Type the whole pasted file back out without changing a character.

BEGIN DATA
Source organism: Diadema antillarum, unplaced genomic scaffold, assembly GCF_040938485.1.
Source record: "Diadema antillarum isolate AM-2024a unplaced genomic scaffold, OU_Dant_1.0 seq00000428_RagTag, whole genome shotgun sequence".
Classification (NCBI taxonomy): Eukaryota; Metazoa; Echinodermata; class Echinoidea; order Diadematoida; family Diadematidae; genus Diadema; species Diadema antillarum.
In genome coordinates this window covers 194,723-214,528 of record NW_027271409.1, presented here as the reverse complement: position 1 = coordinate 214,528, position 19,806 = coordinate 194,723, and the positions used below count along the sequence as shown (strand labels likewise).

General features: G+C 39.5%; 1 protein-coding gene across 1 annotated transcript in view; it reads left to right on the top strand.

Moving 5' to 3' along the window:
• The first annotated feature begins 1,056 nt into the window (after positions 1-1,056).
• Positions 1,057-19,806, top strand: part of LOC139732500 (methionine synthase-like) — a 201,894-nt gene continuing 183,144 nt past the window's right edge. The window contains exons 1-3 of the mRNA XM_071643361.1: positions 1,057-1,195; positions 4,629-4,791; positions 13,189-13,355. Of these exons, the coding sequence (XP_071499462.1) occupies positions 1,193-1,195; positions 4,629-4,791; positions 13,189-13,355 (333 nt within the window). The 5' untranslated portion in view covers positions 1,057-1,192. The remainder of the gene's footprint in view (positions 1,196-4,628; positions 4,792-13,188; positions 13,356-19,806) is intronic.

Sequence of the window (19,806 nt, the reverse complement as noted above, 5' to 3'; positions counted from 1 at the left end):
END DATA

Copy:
Source organism: Diadema antillarum, unplaced genomic scaffold, assembly GCF_040938485.1.
Source record: "Diadema antillarum isolate AM-2024a unplaced genomic scaffold, OU_Dant_1.0 seq00000428_RagTag, whole genome shotgun sequence".
Classification (NCBI taxonomy): Eukaryota; Metazoa; Echinodermata; class Echinoidea; order Diadematoida; family Diadematidae; genus Diadema; species Diadema antillarum.
In genome coordinates this window covers 194,723-214,528 of record NW_027271409.1, presented here as the reverse complement: position 1 = coordinate 214,528, position 19,806 = coordinate 194,723, and the positions used below count along the sequence as shown (strand labels likewise).

General features: G+C 39.5%; 1 protein-coding gene across 1 annotated transcript in view; it reads left to right on the top strand.

Moving 5' to 3' along the window:
• The first annotated feature begins 1,056 nt into the window (after positions 1-1,056).
• Positions 1,057-19,806, top strand: part of LOC139732500 (methionine synthase-like) — a 201,894-nt gene continuing 183,144 nt past the window's right edge. The window contains exons 1-3 of the mRNA XM_071643361.1: positions 1,057-1,195; positions 4,629-4,791; positions 13,189-13,355. Of these exons, the coding sequence (XP_071499462.1) occupies positions 1,193-1,195; positions 4,629-4,791; positions 13,189-13,355 (333 nt within the window). The 5' untranslated portion in view covers positions 1,057-1,192. The remainder of the gene's footprint in view (positions 1,196-4,628; positions 4,792-13,188; positions 13,356-19,806) is intronic.

Sequence of the window (19,806 nt, the reverse complement as noted above, 5' to 3'; positions counted from 1 at the left end):